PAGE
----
Trade-offs between economic and environmental impacts of introducing legumes into cropping systems

M Reckling, G Bergkvist, CA Watson, FL Stoddard, PM Zander, RL Walker, A Pristeri, I Toncea, J Bachinger

Research output: Contribution to journalArticlepeer-review

125 Citations (Scopus)
50 Downloads (Pure)


Europe's agriculture is highly specialized, dependent on external inputs and responsible for negative environmental impacts. Legume crops are grown on less than 2% of the arable land and more than 70% of the demand for protein feed supplement is imported from overseas. The integration of legumes into cropping systems has the potential to contribute to the transition to a more resource-efficient agriculture and reduce the current protein deficit. Legume crops influence the production of other crops in the rotation making it difficult to evaluate the overall agronomic effects of legumes in cropping systems. A novel assessment framework was developed and applied in five case study regions across Europe with the objective of evaluating trade-offs between economic and environmental effects of integrating legumes into cropping systems. Legumes resulted in positive and negative impacts when integrated into various cropping systems across the case studies. On average, cropping systems with legumes reduced nitrous oxide emissions by 18 and 33% and N fertilizer use by 24 and 38% in arable and forage systems, respectively, compared to systems without legumes. Nitrate leaching was similar with and without legumes in arable systems and reduced by 22% in forage systems. However, grain legumes reduced gross margins in 3 of 5 regions. Forage legumes increased gross margins in 3 of 3 regions. Among the cropping systems with legumes, systems could be identified that had both relatively high economic returns and positive environmental impacts. Thus, increasing the cultivation of legumes could lead to economic competitive cropping systems and positive environmental impacts, but achieving this aim requires the development of novel management strategies informed by the involvement of advisors and farmers.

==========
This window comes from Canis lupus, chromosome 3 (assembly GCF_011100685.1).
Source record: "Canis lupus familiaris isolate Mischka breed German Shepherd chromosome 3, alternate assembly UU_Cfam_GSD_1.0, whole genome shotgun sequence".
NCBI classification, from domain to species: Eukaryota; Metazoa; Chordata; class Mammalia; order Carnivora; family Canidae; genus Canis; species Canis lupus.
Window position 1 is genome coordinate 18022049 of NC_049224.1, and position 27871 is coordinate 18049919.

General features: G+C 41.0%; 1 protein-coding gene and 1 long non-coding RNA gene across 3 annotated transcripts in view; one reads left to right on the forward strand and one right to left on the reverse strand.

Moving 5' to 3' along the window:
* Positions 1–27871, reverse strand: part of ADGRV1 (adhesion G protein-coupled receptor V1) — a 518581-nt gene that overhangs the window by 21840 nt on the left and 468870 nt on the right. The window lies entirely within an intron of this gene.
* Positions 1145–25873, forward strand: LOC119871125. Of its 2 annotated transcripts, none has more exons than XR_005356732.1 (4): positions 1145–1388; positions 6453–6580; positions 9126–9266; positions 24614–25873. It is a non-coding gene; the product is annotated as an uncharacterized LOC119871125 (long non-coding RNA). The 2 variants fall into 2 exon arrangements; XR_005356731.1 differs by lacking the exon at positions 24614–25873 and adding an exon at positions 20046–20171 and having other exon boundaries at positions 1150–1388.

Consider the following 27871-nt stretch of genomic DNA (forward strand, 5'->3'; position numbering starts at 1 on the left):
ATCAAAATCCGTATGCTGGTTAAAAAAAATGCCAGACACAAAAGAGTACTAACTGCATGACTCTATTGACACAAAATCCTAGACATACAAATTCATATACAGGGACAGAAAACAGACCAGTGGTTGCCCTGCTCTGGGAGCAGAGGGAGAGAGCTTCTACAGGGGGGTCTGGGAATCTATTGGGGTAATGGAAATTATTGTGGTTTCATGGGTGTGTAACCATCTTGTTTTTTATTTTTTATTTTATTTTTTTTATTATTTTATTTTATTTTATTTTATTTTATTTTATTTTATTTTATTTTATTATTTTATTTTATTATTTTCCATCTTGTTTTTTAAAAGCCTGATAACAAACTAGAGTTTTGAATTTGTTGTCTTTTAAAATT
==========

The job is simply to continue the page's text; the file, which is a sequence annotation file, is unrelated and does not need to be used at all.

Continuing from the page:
Original languageEnglish
Pages (from-to)1 - 15
Number of pages15
JournalFrontiers in Plant Science
Issue number669
Early online date23 May 2016
Publication statusFirst published - 23 May 2016

Bibliographical note



  • Crop rotation
  • Framework
  • Land use and impacts
  • Multi-criteria assessment
  • Protein crops
  • Resource-efficiency
  • Rotation generator


Dive into the research topics of 'Trade-offs between economic and environmental impacts of introducing legumes into cropping systems'. Together they form a unique fingerprint.

Cite this